There are dozens of reasons why your credit union should use NPS surveys. It’s one of the single most popular, well-known survey types for a reason. But NPS surveys can only tell you so much. You can’t rely on them to tell you everything you need to know.
In this blog, I’d like to offer five reasons why your credit union can’t rely solely on NPS surveys. This is not to say that you shouldn’t use them at all. That would be pure hogwash! But NPS scores offer surprisingly little information overall. They need other survey types to round them out.
The Downsides of Using NPS Scores
I’ve written plenty about NPS surveys and scores, and most of it is very positive. There are few standardized customer satisfaction metrics that carry the same weight. Yet NPS scores only tell part of the story. Here’s why you should take your NPS score with a grain of salt.
1. NPS requires maintenance
No, not maintenance like you have to repeatedly tweak your question or questions. It requires maintenance in that you can’t just measure your NPS once and call it good.
If you measure your credit union’s NPS score at 35 in February of 2017, then here’s what you know:
You know roughly how happy your members were in Q1 of 2017.
What you don’t know? How they felt about you in Q2. Q3, or Q4. You certainly don’t know how they feel going into 2020.
NPS scores must be kept current, or else they will tell you barely anything at all.
2. Understanding NPS scores is difficult
NPS surveys measure one basic thing:
How likely are you to recommend us to a friend or colleague?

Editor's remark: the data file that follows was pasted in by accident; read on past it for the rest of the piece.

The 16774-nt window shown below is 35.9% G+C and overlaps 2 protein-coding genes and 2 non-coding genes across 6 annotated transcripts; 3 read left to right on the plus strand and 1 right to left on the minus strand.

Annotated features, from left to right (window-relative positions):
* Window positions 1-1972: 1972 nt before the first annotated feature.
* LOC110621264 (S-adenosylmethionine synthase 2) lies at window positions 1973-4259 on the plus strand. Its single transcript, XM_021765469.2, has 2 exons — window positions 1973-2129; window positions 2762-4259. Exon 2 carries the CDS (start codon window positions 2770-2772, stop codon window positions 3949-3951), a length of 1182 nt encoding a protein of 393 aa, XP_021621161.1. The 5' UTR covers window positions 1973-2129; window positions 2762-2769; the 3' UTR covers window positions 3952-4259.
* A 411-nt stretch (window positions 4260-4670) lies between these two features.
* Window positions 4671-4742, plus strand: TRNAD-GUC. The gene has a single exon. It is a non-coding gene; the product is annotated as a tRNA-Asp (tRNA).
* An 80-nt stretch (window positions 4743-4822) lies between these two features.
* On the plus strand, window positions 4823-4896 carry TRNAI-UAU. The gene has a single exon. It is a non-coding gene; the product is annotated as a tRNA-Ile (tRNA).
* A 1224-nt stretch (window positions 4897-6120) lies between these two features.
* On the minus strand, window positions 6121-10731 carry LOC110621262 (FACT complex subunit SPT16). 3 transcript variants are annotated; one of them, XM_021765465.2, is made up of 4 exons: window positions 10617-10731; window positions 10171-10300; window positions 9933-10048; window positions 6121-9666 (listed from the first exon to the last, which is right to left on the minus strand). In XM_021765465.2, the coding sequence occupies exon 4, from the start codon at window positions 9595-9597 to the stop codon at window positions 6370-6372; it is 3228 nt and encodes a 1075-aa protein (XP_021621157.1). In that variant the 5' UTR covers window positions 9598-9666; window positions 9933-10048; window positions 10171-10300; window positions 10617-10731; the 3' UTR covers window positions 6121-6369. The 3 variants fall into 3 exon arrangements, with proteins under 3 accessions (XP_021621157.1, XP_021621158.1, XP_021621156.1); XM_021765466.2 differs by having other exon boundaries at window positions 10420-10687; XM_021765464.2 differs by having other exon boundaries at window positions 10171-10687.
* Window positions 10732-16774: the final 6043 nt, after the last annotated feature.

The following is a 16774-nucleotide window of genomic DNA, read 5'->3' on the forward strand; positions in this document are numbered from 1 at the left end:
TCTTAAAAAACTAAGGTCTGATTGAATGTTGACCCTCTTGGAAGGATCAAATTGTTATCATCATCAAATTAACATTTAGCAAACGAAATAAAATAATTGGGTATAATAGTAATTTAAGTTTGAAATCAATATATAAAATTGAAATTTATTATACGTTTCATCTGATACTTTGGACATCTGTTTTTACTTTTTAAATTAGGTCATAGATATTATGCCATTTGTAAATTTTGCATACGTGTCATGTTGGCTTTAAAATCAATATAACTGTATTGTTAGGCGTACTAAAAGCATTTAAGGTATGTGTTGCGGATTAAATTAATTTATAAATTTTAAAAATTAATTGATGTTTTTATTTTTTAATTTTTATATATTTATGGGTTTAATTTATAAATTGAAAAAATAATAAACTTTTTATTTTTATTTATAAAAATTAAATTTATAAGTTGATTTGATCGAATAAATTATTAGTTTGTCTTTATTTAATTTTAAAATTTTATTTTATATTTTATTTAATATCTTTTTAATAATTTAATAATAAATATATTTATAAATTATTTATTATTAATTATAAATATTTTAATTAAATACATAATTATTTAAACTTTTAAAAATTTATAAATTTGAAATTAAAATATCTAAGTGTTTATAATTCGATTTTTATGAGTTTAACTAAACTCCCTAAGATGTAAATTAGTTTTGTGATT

You can extrapolate that data to tell you about satisfaction and loyalty, but it stops there. If you get a bad score, you won’t know exactly what caused your bad score. If you get a good score, you won’t know what you did right to get that good score.
3. NPS scores don’t measure loyalty well
Although NPS scores can tell you a bit about member loyalty, they can’t tell you the whole picture. While it’s certainly true that higher scores correlate to higher loyalty, they don’t measure loyalty as well as tests like the Customer Effort Score (CES) survey.
Many organizations use NPS scores to determine their customer base’s loyalty. But they shouldn’t. They should use a CES survey to determine that.
4. NPS surveys work better with longer-tenured members
New members have had limited interactions with your credit union. Whether they’re happy or displeased with your services doesn’t exactly matter yet. There’s a good chance that they’re still getting used to their new financial institution, and they don’t have much experience with your products or services yet.
Although new member surveys are very important, sometimes relationship NPS questions are a bit hasty. New members need time to feel out your credit union, its services, and its culture before they can respond well to that query.
5. NPS benchmarking is harder than it sounds
It’s hard to find an average NPS score even within the credit union industry. Credit unions in different regions with different missions and different services may end up with the same scores, raising the question:
Are their services equivalent or not?
Similarly, two credit unions that seem exactly alike in size, strategy, and philosophy might receive totally different scores. If they’re largely identical, we might ask:
Are they all that different, or was there a disconnect in member expectations for one of the member bases?
How to Use NPS at Your Credit Union
Despite their limitations, credit union NPS surveys are still useful. Used in conjunction with other survey types and questions, they can provide a good baseline metric for customer satisfaction. They can also help you figure out if and when you have a problem that needs further investigation.
A few ways to use NPS scores at your credit union are these:
If you’d like to read more about credit union surveys or survey strategy, subscribe to our blog. Or follow the links below to read more about what kind of survey questions you can ask your members to ensure the highest quality services around.